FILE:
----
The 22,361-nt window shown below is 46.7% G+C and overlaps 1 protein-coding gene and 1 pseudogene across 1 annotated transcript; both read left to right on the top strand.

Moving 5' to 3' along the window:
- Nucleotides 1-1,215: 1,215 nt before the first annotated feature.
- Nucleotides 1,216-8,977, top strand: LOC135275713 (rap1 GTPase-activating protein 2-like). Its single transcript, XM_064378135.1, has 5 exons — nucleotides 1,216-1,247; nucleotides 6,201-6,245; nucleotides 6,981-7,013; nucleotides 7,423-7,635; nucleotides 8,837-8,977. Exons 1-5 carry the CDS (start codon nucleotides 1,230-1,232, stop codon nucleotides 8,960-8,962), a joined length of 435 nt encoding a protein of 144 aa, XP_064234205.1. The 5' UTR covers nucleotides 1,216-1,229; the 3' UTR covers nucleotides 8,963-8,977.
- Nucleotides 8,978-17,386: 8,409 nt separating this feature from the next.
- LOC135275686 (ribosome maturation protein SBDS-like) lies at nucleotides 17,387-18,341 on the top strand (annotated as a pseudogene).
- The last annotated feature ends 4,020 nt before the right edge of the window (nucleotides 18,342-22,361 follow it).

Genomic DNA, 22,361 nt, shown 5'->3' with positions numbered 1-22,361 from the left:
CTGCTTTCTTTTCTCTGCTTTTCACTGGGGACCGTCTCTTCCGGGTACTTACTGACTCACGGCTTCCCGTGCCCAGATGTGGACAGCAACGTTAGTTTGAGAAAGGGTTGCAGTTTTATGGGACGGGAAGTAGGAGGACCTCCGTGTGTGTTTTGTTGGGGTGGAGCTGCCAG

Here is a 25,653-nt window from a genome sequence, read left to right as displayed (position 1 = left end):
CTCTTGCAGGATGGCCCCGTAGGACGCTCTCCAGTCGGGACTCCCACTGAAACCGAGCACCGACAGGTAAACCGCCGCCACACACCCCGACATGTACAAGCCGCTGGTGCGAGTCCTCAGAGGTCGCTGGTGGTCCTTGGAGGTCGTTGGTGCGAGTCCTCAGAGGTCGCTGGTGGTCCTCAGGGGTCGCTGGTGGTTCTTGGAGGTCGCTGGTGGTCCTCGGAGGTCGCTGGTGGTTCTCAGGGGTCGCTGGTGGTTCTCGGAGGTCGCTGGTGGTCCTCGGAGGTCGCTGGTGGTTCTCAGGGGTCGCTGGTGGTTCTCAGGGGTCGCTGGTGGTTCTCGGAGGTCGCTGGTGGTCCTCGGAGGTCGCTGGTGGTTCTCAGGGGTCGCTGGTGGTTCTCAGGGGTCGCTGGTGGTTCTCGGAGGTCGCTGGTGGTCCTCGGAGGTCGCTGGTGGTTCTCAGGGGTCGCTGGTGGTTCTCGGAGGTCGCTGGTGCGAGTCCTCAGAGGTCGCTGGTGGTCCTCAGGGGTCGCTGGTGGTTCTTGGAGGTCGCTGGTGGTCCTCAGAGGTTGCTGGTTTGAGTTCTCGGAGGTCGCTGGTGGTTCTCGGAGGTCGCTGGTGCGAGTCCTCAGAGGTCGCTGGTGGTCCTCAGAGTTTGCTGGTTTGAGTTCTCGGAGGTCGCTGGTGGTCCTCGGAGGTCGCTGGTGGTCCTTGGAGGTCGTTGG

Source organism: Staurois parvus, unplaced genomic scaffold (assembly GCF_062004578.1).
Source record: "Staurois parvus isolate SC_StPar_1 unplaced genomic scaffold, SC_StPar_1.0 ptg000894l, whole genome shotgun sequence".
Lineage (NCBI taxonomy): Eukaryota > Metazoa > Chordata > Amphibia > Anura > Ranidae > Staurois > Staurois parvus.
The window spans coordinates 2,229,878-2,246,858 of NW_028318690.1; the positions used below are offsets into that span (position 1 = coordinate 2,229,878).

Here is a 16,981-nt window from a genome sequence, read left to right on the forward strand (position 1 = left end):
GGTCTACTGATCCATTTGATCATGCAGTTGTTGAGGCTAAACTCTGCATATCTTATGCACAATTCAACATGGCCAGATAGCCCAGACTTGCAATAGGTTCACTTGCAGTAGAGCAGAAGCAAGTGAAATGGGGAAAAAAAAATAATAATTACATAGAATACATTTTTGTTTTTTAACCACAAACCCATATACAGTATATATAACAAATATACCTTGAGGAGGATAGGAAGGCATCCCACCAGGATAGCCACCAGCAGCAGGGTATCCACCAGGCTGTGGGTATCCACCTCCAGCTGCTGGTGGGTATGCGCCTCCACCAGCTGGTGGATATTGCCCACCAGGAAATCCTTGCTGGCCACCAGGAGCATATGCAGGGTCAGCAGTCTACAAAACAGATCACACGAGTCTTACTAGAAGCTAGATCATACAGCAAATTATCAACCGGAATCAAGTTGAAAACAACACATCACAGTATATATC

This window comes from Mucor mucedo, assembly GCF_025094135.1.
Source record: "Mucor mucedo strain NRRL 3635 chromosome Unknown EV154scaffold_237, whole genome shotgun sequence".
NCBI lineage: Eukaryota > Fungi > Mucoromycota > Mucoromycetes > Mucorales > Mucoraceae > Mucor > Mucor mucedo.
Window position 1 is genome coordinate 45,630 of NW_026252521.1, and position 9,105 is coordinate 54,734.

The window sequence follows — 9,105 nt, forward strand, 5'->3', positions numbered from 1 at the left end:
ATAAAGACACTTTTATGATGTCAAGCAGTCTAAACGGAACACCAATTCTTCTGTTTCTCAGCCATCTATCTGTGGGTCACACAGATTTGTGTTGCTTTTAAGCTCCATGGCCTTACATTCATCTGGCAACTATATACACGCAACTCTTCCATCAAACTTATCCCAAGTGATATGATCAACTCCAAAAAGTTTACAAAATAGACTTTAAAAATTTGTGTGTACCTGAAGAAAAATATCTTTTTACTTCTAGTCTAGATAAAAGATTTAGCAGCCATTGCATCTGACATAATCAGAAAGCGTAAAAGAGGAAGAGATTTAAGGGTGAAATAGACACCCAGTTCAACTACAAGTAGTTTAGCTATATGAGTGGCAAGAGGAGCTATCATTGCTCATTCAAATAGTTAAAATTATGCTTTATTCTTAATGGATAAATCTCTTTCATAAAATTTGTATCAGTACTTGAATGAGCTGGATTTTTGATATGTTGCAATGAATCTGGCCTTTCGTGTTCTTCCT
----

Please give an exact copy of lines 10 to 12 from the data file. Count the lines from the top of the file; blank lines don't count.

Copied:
Here is a 25,653-nt window from a genome sequence, read left to right as displayed (position 1 = left end):
CTCTTGCAGGATGGCCCCGTAGGACGCTCTCCAGTCGGGACTCCCACTGAAACCGAGCACCGACAGGTAAACCGCCGCCACACACCCCGACATGTACAAGCCGCTGGTGCGAGTCCTCAGAGGTCGCTGGTGGTCCTTGGAGGTCGTTGGTGCGAGTCCTCAGAGGTCGCTGGTGGTCCTCAGGGGTCGCTGGTGGTTCTTGGAGGTCGCTGGTGGTCCTCGGAGGTCGCTGGTGGTTCTCAGGGGTCGCTGGTGGTTCTCGGAGGTCGCTGGTGGTCCTCGGAGGTCGCTGGTGGTTCTCAGGGGTCGCTGGTGGTTCTCAGGGGTCGCTGGTGGTTCTCGGAGGTCGCTGGTGGTCCTCGGAGGTCGCTGGTGGTTCTCAGGGGTCGCTGGTGGTTCTCAGGGGTCGCTGGTGGTTCTCGGAGGTCGCTGGTGGTCCTCGGAGGTCGCTGGTGGTTCTCAGGGGTCGCTGGTGGTTCTCGGAGGTCGCTGGTGCGAGTCCTCAGAGGTCGCTGGTGGTCCTCAGGGGTCGCTGGTGGTTCTTGGAGGTCGCTGGTGGTCCTCAGAGGTTGCTGGTTTGAGTTCTCGGAGGTCGCTGGTGGTTCTCGGAGGTCGCTGGTGCGAGTCCTCAGAGGTCGCTGGTGGTCCTCAGAGTTTGCTGGTTTGAGTTCTCGGAGGTCGCTGGTGGTCCTCGGAGGTCGCTGGTGGTCCTTGGAGGTCGTTGG

Source organism: Staurois parvus, unplaced genomic scaffold (assembly GCF_062004578.1).